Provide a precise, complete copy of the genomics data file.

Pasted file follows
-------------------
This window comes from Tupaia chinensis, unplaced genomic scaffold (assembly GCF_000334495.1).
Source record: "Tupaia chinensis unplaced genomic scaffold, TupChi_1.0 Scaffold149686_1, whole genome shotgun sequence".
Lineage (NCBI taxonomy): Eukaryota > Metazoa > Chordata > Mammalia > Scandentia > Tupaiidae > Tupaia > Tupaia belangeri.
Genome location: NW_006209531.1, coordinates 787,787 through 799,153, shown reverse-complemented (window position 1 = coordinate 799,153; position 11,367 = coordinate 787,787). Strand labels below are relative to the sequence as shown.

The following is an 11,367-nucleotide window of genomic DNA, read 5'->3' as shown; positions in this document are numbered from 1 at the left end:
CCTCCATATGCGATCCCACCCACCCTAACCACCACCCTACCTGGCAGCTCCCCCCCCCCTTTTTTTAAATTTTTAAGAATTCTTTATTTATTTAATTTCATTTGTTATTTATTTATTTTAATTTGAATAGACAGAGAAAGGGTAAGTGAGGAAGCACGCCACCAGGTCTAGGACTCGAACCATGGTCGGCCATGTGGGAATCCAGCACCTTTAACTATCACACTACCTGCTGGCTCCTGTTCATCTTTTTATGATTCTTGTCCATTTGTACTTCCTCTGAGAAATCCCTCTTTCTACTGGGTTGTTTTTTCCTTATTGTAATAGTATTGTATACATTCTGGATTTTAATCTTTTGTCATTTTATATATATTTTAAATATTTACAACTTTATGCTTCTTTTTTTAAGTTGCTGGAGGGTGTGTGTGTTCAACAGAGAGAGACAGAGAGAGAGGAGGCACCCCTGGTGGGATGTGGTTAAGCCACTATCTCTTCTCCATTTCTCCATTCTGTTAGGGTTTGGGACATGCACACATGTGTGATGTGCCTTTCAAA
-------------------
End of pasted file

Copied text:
This window comes from Tupaia chinensis, unplaced genomic scaffold (assembly GCF_000334495.1).
Source record: "Tupaia chinensis unplaced genomic scaffold, TupChi_1.0 Scaffold149686_1, whole genome shotgun sequence".
Lineage (NCBI taxonomy): Eukaryota > Metazoa > Chordata > Mammalia > Scandentia > Tupaiidae > Tupaia > Tupaia belangeri.
Genome location: NW_006209531.1, coordinates 787,787 through 799,153, shown reverse-complemented (window position 1 = coordinate 799,153; position 11,367 = coordinate 787,787). Strand labels below are relative to the sequence as shown.

The following is an 11,367-nucleotide window of genomic DNA, read 5'->3' as shown; positions in this document are numbered from 1 at the left end:
CCTCCATATGCGATCCCACCCACCCTAACCACCACCCTACCTGGCAGCTCCCCCCCCCCTTTTTTTAAATTTTTAAGAATTCTTTATTTATTTAATTTCATTTGTTATTTATTTATTTTAATTTGAATAGACAGAGAAAGGGTAAGTGAGGAAGCACGCCACCAGGTCTAGGACTCGAACCATGGTCGGCCATGTGGGAATCCAGCACCTTTAACTATCACACTACCTGCTGGCTCCTGTTCATCTTTTTATGATTCTTGTCCATTTGTACTTCCTCTGAGAAATCCCTCTTTCTACTGGGTTGTTTTTTCCTTATTGTAATAGTATTGTATACATTCTGGATTTTAATCTTTTGTCATTTTATATATATTTTAAATATTTACAACTTTATGCTTCTTTTTTTAAGTTGCTGGAGGGTGTGTGTGTTCAACAGAGAGAGACAGAGAGAGAGGAGGCACCCCTGGTGGGATGTGGTTAAGCCACTATCTCTTCTCCATTTCTCCATTCTGTTAGGGTTTGGGACATGCACACATGTGTGATGTGCCTTTCAAA